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N320TX accident description

New Mexico map... New Mexico list
Crash location 32.006389°N, 104.917223°W
Reported location is a long distance from the NTSB's reported nearest city. This often means that the location has a typo, or is incorrect.
Nearest city Carlsbad, NM
32.420674°N, 104.228837°W
49.4 miles away
Tail number N320TX
Accident date 28 Feb 2007
Aircraft type Ingraham RV-6
Additional details: None

NTSB Factual Report


On February 28, 2007, sometime after 1623 Mountain Standard Time, a single-engine, Ingraham RV-6, experimental airplane, N320TX, collided with terrain near the Guadalupe Mountains National Park. The pilot, sole occupant received fatal injuries and the aircraft was destroyed. Visual meteorological conditions prevailed and a flight plan was not filed for the 14 Code of Federal Regulations Part 91 personal cross-country flight.

Reportedly, a buyer had recently purchased the airplane and the pilot was ferrying the airplane from California to the new owner’s residence in Virginia, when the airplane was reported as overdue/missing. An Alert Notice (ALNOT) was issued for the missing airplane and the Civil Air Patrol was notified. Despite aerial and ground searches, the airplane and pilot was not originally located.

A review of radar information showed the last radar hit of the airplane at 2323 GMT, at an altitude of 7,400 feet and at the coordinates of 32 00.39 N, 104 55.04 W.

An additional search by the New Mexico State Police, the first week of July, 2007, located the missing airplane near the Texas, New Mexico border in a remote area about 40 miles southwest of Carlsbad, New Mexico.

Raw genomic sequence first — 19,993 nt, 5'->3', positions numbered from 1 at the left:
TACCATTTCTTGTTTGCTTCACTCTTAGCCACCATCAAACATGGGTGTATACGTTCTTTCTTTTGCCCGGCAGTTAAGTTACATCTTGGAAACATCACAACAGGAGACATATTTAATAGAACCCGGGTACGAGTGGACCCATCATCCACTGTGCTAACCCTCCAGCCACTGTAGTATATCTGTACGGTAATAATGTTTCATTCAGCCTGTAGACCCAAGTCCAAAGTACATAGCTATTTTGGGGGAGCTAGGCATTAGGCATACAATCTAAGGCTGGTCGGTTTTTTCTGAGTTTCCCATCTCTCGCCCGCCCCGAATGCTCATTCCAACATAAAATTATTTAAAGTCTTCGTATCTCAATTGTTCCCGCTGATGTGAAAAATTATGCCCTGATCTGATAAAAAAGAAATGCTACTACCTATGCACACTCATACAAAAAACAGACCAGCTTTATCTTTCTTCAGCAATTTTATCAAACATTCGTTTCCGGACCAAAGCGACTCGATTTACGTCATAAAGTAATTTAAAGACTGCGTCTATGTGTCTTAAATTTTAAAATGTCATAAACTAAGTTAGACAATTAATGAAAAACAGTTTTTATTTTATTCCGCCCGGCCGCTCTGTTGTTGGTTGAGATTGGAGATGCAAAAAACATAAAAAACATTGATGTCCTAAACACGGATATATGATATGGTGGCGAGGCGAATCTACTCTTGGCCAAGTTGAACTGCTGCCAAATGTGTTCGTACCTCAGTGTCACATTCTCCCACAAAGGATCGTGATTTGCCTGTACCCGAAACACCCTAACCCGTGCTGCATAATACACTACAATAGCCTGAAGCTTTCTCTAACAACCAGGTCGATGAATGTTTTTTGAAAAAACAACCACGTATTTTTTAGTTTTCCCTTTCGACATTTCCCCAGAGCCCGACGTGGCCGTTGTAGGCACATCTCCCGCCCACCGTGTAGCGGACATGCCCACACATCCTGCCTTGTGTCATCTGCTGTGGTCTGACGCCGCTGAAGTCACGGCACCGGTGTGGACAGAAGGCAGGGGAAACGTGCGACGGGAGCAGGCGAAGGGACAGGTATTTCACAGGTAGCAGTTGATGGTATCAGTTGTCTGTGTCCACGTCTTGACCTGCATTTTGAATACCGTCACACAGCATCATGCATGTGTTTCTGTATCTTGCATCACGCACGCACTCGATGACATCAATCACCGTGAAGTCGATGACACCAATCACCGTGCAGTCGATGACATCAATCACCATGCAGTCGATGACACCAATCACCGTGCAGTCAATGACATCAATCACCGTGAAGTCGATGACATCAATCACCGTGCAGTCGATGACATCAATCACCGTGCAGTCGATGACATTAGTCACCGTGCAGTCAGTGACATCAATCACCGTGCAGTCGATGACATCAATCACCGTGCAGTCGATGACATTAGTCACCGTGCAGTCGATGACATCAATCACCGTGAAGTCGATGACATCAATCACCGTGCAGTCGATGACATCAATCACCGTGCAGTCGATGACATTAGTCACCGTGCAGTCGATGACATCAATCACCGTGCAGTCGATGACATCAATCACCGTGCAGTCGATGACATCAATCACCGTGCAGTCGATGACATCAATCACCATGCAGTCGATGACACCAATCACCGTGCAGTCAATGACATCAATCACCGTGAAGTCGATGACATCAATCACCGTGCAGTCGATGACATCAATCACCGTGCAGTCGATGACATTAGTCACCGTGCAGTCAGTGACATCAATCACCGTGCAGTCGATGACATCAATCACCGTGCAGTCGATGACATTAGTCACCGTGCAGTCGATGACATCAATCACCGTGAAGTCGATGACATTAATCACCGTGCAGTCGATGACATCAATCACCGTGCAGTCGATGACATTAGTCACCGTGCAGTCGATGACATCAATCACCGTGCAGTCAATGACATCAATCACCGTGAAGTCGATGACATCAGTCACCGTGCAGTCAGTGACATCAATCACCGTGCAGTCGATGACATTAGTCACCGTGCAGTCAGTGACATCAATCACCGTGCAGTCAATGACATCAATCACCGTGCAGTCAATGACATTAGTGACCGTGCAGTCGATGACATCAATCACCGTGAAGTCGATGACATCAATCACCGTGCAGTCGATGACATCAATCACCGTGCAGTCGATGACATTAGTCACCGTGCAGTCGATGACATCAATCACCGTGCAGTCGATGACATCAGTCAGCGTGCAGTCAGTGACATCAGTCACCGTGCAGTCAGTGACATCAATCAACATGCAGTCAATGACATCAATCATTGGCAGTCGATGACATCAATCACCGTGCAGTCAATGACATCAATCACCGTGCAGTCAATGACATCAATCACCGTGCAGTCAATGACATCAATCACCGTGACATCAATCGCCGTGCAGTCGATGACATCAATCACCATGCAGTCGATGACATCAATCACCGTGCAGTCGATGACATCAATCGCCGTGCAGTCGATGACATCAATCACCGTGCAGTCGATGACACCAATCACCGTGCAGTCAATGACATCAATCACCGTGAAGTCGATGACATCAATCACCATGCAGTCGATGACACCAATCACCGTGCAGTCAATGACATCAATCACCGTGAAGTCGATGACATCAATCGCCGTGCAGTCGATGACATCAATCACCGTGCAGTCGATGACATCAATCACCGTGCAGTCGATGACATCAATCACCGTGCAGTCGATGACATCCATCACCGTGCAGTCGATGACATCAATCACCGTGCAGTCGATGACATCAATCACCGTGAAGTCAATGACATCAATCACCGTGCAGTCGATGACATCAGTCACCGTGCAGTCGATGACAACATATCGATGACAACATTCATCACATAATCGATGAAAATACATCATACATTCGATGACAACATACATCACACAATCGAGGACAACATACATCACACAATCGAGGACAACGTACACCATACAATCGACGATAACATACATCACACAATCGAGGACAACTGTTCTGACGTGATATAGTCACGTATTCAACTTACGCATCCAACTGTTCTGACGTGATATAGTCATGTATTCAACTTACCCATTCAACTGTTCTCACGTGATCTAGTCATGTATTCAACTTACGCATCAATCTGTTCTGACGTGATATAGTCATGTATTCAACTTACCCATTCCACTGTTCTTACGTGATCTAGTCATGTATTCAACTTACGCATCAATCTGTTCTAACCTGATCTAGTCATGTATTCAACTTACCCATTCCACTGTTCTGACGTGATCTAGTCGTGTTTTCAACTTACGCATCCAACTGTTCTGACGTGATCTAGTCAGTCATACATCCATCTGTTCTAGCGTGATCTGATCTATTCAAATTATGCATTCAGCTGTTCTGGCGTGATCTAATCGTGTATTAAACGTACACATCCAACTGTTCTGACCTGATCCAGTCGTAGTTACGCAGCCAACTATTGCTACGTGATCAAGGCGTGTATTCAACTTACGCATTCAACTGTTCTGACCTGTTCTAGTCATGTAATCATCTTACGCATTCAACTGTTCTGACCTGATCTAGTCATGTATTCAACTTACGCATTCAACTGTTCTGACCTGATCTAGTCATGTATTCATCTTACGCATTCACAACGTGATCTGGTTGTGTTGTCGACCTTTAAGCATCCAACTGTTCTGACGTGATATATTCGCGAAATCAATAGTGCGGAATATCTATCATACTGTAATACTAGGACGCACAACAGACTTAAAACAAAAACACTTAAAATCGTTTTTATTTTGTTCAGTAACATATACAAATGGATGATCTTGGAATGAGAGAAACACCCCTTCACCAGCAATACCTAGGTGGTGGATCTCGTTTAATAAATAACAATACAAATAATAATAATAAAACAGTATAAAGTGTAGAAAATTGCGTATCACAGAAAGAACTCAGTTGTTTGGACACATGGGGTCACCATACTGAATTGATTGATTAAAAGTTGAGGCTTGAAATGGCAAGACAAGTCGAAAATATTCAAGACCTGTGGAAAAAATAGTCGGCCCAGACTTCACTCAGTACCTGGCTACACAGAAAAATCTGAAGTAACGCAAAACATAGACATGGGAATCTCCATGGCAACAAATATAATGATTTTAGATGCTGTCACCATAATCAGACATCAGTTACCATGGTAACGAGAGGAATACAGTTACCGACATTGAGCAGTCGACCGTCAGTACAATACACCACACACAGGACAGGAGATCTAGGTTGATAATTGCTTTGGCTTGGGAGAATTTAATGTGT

The pilot held an airline transport pilot certificate for airplane multi-engine land. Additionally, he held a commercial pilot certificate for airplane, single-engine (land and sea); helicopter and glider. He also held instructor certificates for airplane (single and multi-engine); glider and instrument – airplane. His second class Federal Aviation Administration (FAA) medical was issued April 18, 2006. On the medical application the pilot reported that he had a total of 24,000 flight hours with 370 hours in the last six months.


The accident airplane was a RV-6, single-engine kit airplane, serial number 20083. The airplane was equipped with a modified Lycoming O-360 engine, and a Hartzell constant speed propeller.

The initial special airworthiness certificate; experimental-amateur built, was issued in August, 1989.


A Surface Analysis chart prepared by the National Weather Service (NWS) National Centers for Environmental Prediction (NCEP) for 1700 February 28 showed a northeast-southwest oriented cold front extending through southeastern News Mexico to near El Paso, Texas.

Additionally, several In-Flight Advisories (AIRMETs) were in effect for the accident airplane’s route of flight for low visibility conditions, moderated turbulence, and surface winds in excess of 30 knots.

At 1651 CDT, the automated weather observation system at Guadalupe Pass, Texas, reported winds from 250 degrees at 53 knots gusting to 65 knots, 6 miles visibility in haze, a clear sky, temperature 61 degrees Fahrenheit, dew point minus 7 degrees Fahrenheit, and an altimeter setting of 29.54 inches of Mercury.